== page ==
A lamplighter, historically, was an employee of a town who lit street lights.
Lights were lit each evening, generally by means of a wick on a long pole. At dawn, they would return to put them out using a small hook on the same pole. Early street lights were generally candles, oil, and similar consumable liquid or solid lighting sources with wicks.
Another lamplighter duty was to carry a ladder and renew the candles, oil, or gas mantles.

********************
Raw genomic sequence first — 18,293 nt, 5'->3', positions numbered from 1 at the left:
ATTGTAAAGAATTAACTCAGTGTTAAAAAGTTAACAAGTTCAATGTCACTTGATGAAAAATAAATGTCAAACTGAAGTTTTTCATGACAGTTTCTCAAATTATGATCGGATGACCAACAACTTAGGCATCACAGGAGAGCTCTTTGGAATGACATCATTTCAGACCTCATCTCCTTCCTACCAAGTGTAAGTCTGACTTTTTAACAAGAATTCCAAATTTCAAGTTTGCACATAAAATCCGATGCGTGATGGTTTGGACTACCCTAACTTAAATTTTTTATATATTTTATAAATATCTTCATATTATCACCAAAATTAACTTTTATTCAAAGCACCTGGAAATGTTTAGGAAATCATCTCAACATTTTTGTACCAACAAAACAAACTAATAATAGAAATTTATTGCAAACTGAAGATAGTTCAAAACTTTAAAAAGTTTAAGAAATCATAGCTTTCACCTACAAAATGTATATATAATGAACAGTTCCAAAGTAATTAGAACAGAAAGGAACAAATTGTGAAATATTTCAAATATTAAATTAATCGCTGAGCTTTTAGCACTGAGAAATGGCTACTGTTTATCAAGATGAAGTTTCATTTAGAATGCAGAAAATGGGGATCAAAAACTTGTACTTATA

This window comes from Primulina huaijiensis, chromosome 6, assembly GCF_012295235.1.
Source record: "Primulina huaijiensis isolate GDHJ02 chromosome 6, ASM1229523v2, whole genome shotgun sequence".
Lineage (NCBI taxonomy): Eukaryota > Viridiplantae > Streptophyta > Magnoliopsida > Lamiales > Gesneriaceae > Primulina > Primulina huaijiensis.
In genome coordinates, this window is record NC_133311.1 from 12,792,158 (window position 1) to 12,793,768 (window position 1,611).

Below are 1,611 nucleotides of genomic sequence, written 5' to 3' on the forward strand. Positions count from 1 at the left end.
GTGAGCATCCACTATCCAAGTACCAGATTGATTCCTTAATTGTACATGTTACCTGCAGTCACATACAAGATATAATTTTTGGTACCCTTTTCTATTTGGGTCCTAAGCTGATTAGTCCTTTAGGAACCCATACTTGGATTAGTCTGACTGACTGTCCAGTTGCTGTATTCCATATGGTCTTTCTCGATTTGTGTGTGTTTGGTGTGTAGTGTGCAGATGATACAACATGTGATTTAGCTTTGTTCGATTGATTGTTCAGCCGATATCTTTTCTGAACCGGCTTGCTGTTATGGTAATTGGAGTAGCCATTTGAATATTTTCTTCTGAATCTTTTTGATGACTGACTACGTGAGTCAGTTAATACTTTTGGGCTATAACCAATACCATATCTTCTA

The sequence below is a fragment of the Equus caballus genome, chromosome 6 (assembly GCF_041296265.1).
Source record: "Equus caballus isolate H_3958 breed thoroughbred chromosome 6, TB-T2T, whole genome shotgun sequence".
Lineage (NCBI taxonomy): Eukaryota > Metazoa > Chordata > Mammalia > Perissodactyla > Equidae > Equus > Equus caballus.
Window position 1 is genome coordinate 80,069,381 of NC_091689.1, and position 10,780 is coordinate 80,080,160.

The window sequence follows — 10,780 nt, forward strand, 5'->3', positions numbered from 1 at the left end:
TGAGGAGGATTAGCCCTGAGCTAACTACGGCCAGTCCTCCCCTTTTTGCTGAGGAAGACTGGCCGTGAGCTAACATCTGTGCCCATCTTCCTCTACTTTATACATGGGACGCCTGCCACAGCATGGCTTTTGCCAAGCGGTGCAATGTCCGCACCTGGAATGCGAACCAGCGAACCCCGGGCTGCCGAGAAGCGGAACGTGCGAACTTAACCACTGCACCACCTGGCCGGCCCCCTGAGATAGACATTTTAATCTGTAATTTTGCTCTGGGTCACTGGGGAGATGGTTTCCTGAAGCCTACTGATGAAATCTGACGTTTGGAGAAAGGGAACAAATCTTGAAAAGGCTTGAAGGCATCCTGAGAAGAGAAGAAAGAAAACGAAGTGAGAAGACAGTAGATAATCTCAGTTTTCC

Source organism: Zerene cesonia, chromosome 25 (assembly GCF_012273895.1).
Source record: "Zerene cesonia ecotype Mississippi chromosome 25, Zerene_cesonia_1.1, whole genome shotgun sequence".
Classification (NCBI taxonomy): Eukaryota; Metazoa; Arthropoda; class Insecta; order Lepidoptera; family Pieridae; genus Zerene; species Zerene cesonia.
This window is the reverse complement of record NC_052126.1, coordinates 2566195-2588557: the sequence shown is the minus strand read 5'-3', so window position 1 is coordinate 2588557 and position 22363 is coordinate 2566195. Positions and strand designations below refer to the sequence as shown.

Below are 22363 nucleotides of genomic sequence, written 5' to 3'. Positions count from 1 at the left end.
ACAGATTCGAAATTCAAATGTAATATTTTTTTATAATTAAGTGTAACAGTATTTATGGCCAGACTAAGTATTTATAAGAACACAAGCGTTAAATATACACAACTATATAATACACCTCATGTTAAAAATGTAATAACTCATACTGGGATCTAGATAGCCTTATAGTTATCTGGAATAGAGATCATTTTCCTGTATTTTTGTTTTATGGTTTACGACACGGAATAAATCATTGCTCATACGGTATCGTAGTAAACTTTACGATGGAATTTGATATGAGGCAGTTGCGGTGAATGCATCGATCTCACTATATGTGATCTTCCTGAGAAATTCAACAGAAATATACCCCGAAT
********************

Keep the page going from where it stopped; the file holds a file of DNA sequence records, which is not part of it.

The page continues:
In the 19th century, gas lights became the dominant form of street lighting. Early gaslights required lamplighters, but eventually systems were developed which allowed the lights to operate automatically.
In Waikiki, Hawaii, lamplighters in traditional Hawaiian costumes run along the shore and light gas torches in the evening.
There is a long history of the role of a lamplighter-as-lightbringer as a symbolic figure in literature.